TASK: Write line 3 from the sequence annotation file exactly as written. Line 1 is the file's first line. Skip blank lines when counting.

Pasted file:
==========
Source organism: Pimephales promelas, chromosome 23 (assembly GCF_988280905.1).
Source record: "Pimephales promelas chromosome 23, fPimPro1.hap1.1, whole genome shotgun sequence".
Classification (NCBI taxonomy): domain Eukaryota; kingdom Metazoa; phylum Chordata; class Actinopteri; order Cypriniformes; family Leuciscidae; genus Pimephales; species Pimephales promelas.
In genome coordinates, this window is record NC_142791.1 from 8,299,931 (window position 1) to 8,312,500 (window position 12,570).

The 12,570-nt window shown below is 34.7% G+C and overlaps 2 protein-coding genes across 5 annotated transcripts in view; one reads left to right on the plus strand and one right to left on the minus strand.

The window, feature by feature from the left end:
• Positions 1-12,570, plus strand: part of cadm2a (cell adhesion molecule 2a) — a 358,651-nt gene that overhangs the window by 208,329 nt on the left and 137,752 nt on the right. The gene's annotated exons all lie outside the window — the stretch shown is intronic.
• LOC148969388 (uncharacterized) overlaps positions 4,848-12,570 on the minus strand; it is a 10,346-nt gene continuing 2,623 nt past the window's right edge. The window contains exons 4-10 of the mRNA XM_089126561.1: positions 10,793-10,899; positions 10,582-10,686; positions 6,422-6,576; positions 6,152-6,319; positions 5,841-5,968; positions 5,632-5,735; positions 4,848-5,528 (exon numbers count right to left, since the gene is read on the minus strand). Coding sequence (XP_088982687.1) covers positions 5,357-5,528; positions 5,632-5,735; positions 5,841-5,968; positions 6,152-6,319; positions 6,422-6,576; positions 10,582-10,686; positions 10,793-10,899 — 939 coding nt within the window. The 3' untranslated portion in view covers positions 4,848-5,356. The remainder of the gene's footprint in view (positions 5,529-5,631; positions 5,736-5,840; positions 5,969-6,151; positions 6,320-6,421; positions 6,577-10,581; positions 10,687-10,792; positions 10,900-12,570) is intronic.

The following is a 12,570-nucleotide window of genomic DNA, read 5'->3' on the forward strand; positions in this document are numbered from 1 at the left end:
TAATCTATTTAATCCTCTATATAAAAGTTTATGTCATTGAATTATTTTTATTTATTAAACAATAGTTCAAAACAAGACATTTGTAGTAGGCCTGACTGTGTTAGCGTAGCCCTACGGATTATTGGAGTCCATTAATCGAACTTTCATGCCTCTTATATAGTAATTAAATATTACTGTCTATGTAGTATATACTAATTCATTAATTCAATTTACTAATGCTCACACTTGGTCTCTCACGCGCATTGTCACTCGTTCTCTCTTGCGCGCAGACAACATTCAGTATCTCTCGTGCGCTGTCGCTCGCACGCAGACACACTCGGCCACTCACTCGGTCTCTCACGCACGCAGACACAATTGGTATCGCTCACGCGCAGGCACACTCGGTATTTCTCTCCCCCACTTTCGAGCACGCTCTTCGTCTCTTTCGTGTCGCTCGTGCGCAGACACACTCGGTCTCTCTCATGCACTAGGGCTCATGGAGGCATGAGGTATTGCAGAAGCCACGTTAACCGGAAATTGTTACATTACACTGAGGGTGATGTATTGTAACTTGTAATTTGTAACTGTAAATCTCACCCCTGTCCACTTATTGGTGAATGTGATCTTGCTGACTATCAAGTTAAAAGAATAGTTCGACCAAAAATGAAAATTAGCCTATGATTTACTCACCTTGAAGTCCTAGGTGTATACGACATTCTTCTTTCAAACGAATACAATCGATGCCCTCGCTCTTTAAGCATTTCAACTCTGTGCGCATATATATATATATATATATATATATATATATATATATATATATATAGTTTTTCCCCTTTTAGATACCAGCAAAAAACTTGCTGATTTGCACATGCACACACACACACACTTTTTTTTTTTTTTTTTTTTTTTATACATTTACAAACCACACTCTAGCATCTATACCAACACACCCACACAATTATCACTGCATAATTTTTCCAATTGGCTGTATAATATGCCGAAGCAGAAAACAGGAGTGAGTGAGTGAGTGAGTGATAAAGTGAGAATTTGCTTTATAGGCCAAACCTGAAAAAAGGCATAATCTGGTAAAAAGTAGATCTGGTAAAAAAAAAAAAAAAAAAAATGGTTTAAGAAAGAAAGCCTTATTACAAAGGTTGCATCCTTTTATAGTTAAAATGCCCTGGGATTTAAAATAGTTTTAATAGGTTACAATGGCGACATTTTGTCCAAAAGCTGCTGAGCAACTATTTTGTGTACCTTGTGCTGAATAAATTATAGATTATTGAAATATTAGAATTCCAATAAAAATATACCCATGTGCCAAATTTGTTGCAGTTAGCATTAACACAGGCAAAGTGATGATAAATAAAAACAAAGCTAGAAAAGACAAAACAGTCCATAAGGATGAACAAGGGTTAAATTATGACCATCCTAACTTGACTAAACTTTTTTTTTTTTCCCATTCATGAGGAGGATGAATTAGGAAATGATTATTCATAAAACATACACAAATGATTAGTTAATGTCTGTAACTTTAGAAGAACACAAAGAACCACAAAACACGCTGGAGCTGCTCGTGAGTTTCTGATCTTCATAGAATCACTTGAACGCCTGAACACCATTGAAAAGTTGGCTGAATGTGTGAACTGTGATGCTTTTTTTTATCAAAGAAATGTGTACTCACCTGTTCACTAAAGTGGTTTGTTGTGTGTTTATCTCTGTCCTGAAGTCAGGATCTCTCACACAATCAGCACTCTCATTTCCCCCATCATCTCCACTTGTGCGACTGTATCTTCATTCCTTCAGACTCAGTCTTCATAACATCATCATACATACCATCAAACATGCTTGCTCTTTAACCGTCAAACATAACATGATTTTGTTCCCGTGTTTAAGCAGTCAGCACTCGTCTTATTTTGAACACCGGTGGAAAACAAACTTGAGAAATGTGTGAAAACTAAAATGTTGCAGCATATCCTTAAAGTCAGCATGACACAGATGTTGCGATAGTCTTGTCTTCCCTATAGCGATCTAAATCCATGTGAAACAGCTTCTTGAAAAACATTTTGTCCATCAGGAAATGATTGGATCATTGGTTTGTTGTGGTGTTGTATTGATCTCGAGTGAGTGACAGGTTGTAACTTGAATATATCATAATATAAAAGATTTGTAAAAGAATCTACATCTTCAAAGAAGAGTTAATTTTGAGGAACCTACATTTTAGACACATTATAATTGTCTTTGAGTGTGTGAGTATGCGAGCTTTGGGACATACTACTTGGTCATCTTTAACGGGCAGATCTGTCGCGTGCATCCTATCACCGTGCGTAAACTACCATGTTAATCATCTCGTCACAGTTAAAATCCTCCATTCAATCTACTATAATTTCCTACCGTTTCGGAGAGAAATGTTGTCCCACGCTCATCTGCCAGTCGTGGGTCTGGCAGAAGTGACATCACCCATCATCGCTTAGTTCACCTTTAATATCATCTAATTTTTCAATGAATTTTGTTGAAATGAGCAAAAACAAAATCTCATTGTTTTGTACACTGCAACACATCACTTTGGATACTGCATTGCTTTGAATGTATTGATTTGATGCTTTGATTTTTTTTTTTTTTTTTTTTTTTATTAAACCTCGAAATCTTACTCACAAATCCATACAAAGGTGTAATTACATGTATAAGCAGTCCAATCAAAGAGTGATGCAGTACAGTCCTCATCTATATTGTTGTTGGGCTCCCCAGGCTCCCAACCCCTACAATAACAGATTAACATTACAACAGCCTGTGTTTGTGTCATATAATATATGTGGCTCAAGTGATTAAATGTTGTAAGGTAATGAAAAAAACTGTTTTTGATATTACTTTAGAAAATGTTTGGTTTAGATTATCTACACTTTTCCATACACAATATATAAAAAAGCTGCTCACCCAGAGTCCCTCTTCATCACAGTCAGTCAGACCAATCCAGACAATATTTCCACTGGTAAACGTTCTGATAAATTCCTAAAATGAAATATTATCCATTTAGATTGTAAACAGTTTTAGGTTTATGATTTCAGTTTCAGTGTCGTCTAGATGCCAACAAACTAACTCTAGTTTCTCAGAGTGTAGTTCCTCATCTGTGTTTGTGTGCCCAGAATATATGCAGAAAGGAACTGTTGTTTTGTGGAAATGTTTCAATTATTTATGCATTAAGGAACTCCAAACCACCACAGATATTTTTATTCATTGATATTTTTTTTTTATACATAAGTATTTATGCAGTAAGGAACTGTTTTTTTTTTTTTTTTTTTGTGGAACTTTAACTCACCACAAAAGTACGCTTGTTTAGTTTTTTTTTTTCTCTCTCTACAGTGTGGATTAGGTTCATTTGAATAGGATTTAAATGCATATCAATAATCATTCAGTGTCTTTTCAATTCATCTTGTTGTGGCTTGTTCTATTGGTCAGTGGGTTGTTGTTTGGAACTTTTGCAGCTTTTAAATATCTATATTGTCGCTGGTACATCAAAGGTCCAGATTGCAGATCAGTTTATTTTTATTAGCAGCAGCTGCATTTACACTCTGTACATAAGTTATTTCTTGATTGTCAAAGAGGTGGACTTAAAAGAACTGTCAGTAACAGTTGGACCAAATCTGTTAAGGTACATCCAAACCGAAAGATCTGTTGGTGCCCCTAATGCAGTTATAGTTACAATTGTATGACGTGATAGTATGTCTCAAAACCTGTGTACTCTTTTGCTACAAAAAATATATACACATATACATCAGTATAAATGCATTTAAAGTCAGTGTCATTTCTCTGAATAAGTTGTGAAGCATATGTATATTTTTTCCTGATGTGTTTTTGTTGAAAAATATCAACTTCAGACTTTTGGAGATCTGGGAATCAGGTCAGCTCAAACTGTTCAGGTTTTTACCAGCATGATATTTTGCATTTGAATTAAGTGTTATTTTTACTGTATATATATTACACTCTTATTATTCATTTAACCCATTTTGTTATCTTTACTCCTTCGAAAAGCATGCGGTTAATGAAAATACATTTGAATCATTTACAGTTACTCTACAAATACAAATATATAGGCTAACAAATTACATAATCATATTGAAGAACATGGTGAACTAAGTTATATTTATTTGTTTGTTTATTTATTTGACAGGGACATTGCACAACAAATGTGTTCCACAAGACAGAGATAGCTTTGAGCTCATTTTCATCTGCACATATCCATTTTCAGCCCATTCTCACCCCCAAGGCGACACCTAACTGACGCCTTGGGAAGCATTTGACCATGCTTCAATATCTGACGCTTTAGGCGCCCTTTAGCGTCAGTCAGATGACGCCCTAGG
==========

Classification (NCBI taxonomy): domain Eukaryota; kingdom Metazoa; phylum Chordata; class Actinopteri; order Cypriniformes; family Leuciscidae; genus Pimephales; species Pimephales promelas.